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Photo: James (left) and a colleague in Buenos Aires, Argentina while attending the Clinical Research in Movement Disorders Workshop

My Fulbright experience thus far has been nothing short of spectacular and is truly a dream come true. I’m looking forward to what the next six months have in store, as there are many new people to meet, stories to share, and experiences to be had!


James Crispo, M.Sc.
Canadian Fulbright Student, University of Pennsylvania
PhD Candidate, Population Health, University of Ottawa
Center for Clinical Epidemiology and Biostatistics
Perelman School of Medicine, University of Pennsylvania
Blockley Hall, 423 Guardian Drive, Office 729
Philadelphia, PA 19104


Étudiant Fulbright à Philadelphie: Un rêve devenu une réalité

Par: James Crispo, Étudiant Fulbright, 2014-15

J’ai toujours  rêvé d’étudier à l’étranger. Toutefois, ce rêve me semblait inatteignable à cause des frais élevés qui y sont associés, des défis logistiques, et d’un sentiment imminent de devoir compléter mes études et de débuter ma carrière. Comment pourrais-je m’organiser financièrement afin d’étudier à l’étranger? Comment pourrais-je me procurer un visa? Existait-il un moyen de permettre à un étudiant canadien au doctorat d’être formé à l’étranger? Toutes ces questions m’ont été répondues lorsque j’ai découvert les programmes d’études de Fulbright Canada. En débutant ma demande, je me suis rendu compte que la fondation des échanges éducatifs entre le Canada et les États-Unis offrait une opportunité hors pair me permettant de pouvoir étudier à l’étranger et d’être formé parmi les experts dans mon domaine d’étude. Somme tout, ceci offrait un excellent partenariat entre un programme éducatif et un étudiant au doctorat de l’Université d’Ottawa dans le programme de santé des populations.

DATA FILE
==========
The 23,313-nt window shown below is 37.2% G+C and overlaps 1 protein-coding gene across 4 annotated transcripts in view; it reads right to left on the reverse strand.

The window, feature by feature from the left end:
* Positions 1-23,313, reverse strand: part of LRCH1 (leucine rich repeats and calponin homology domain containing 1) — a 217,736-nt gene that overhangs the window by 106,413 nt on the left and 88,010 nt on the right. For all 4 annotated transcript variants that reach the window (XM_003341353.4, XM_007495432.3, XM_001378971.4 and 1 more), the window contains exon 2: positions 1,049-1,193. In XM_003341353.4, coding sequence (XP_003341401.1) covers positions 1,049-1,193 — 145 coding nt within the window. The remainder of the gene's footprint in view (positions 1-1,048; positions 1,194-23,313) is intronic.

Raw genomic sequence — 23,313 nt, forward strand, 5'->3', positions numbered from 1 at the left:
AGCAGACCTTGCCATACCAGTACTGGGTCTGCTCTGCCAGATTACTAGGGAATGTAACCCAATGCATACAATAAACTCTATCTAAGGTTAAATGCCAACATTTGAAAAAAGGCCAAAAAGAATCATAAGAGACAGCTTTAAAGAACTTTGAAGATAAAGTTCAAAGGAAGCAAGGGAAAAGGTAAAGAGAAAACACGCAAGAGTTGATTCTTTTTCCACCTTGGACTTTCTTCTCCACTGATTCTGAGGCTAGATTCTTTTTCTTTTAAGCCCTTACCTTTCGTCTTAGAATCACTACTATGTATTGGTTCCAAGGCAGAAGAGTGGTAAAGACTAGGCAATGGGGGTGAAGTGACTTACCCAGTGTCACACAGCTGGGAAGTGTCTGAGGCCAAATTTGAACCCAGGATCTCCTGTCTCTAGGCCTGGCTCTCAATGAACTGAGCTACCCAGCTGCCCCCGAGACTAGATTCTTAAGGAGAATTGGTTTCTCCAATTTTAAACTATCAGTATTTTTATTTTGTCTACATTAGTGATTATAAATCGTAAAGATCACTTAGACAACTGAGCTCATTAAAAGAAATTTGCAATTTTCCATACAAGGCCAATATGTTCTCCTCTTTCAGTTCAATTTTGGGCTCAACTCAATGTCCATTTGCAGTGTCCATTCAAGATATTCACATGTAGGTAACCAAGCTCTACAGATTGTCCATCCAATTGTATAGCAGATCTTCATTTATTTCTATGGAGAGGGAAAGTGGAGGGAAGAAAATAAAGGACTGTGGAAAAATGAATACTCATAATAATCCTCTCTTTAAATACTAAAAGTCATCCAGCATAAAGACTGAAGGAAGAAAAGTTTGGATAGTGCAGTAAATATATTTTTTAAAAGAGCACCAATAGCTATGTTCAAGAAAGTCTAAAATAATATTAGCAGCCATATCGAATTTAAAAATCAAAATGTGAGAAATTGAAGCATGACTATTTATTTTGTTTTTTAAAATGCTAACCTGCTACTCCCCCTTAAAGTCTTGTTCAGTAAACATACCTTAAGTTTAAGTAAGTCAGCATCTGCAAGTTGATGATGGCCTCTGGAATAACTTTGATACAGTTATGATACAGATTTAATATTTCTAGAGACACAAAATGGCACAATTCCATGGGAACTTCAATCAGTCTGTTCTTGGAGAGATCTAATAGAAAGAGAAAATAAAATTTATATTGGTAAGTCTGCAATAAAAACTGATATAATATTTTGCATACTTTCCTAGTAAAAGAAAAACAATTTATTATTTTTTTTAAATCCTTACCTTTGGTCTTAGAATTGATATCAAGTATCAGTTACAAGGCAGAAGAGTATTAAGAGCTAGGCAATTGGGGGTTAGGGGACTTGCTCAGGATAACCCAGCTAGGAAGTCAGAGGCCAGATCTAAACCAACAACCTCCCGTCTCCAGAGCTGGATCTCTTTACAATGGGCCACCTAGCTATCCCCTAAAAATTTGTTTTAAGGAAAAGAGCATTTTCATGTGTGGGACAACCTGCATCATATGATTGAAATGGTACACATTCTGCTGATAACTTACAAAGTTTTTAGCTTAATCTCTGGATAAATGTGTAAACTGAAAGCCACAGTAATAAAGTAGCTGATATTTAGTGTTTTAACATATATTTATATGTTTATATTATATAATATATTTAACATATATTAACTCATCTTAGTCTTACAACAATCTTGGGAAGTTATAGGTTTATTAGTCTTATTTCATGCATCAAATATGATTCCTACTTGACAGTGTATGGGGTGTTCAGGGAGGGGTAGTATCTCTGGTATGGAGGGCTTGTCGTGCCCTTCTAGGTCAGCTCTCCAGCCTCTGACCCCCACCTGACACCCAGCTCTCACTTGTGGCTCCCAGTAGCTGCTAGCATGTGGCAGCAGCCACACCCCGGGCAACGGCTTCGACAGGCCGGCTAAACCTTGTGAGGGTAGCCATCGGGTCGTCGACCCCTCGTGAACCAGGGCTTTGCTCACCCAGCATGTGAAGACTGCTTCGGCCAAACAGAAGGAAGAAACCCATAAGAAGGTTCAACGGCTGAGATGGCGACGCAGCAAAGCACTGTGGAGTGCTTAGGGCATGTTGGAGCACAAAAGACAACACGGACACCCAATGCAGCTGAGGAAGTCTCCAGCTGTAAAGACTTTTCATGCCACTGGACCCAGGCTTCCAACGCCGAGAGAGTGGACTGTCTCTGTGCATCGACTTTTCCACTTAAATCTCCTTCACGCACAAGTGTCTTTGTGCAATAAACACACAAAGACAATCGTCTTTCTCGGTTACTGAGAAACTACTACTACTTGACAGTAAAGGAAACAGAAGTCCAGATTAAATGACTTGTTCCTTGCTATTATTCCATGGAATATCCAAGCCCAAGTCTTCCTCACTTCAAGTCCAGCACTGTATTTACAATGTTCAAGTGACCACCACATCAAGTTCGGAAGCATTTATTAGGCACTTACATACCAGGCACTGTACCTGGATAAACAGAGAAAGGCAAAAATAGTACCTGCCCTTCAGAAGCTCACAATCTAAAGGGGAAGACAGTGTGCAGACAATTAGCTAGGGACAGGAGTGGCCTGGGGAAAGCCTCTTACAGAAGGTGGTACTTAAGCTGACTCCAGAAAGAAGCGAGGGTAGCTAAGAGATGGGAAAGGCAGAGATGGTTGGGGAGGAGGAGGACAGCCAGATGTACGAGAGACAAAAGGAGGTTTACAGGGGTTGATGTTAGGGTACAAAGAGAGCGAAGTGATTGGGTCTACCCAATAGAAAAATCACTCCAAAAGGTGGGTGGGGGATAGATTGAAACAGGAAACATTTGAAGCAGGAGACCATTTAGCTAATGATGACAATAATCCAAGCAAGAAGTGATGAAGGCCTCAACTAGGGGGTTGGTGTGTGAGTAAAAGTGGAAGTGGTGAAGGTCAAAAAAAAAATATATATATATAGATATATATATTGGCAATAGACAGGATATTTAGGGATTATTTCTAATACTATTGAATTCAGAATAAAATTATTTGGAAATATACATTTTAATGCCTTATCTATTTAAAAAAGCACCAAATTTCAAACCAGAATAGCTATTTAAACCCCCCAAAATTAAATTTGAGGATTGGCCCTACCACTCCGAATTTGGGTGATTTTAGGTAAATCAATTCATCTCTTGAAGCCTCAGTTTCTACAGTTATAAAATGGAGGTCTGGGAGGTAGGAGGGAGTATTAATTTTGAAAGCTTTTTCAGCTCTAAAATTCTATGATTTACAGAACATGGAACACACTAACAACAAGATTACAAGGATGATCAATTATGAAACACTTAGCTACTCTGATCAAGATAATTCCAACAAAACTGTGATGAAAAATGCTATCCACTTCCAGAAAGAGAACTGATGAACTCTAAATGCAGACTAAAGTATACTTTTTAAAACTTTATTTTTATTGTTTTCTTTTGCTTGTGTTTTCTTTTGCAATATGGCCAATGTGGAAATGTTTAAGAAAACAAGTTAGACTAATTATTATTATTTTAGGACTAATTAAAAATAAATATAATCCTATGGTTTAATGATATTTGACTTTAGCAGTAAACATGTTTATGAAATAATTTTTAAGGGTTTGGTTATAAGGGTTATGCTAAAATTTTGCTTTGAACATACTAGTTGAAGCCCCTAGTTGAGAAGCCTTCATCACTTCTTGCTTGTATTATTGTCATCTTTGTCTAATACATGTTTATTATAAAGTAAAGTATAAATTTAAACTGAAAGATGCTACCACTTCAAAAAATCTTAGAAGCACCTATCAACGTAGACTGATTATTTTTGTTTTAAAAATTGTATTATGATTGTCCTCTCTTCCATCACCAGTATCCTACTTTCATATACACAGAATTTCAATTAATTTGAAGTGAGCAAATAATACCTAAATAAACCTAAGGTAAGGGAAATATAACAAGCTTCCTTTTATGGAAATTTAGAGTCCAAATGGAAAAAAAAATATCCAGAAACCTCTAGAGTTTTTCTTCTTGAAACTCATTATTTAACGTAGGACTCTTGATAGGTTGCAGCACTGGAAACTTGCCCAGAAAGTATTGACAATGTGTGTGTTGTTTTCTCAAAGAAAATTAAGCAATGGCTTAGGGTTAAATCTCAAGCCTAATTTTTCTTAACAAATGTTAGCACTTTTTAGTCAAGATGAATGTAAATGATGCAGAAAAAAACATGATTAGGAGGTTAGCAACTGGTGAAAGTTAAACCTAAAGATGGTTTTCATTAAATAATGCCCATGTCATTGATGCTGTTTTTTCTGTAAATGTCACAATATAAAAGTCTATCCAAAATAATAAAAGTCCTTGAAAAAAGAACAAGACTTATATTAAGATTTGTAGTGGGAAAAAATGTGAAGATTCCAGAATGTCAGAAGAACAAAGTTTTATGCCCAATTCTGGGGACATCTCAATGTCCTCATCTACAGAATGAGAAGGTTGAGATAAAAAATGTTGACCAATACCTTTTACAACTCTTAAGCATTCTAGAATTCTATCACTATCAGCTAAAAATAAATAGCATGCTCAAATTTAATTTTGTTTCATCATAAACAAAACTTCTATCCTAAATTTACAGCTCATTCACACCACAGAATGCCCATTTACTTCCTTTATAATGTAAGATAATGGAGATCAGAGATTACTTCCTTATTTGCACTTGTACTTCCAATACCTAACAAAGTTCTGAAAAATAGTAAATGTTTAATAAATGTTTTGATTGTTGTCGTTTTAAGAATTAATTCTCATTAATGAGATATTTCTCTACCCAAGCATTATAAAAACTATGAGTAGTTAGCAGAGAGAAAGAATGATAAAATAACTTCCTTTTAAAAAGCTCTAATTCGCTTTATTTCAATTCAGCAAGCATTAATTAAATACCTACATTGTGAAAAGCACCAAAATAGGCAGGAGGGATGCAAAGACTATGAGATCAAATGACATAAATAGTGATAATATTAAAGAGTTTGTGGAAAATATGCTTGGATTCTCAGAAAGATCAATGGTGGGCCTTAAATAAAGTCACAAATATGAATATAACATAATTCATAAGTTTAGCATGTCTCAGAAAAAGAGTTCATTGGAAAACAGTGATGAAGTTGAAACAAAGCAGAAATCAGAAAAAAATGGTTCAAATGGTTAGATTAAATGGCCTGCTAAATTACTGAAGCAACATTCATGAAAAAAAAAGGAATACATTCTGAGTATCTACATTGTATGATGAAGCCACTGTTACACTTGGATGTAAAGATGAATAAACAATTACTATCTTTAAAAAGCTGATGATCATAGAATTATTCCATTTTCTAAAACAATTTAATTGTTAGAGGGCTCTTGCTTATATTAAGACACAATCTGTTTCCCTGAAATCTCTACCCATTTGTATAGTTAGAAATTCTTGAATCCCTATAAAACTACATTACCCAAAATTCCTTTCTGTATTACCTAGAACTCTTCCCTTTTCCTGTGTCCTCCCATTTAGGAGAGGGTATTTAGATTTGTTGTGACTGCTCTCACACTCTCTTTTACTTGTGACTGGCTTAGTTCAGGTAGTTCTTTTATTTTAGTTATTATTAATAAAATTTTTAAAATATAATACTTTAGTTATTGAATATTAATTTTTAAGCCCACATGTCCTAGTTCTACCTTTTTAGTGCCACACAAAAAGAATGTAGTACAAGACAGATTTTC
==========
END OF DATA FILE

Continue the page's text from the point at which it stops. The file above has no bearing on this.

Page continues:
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Photo: James au campus de l’Université de Pennsylvanie

 Dix-huit mois plus tard, je me retrouve au cœur de la ville de l’amour fraternel (ou plutôt Philadelphie) acharné à travailler sur ma recherche portant sur la maladie du Parkinson et les risques associés à l’utilisation de médicaments antiparkinsonien. Le tout parmi les chercheurs les plus distingués du domaine, et ce, à l’Université de la Pennsylvanie. Je suis à Philadelphie depuis que trois mois, mais à tous les jours je m’efforce d’en tirer profit. À date, j’ai accompli mon premier objectif d’étude qui était de rédiger un article portant sur l’utilisation de médicaments antiparkinsonien en relation aux lignes directrices de pratique et à la disponibilité des médicaments. La rédaction de cet article m’a permis de soumettre deux résumés à des conférences internationales. De plus, au mois d’octobre j’ai entrepris un voyage à Buenos Aires afin de participer à un colloque sur la recherche clinique des troubles neurologiques du mouvement. Je me suis aussi impliqué au niveau de la communauté en faisant du bénévolat hebdomadaire avec une organisation qui offre des repas aux gens en besoin. Cette expérience de bénévolat me permet de rencontrer plusieurs gens et d’en apprendre davantage sur la ville de Philadelphie. Dans mes temps libre, j’ai voyagé à New York et autres villes de la côte est afin d’explorer et j’ai aussi tenté de profiter d’expéditions de plein air.

Photo 1 - JCrispo

Photo: James (gauche) et un collègue à Buenos Aires en Argentine lors du colloque sur les troubles neurologiques du mouvement

Mon expérience en tant qu’étudiant du programme d’études Fulbright est exceptionnelle et un rêve devenu une réalité! J’ai hâte de voir ce que les prochains six mois me permettront de découvrir, de vivre, et de partager!

James Crispo, M.Sc.
Canadian Fulbright Student, University of Pennsylvania
PhD Candidate, Population Health, University of Ottawa
Center for Clinical Epidemiology and Biostatistics
Perelman School of Medicine, University of Pennsylvania
Blockley Hall, 423 Guardian Drive, Office 729
Philadelphia, PA 19104

Dr. Frédérick Gagnon:  Monday’s featured fulbrighter in celebration of International Education Week #IEW2014

Canadian scholar Frédérick Gagnon is holding the Distinguished Fulbright Chair in Québec Studies at the Institute on Québec Studies at SUNY Plattsburgh until December 2014.  He is also a political science Professor at University of Québec in Montreal.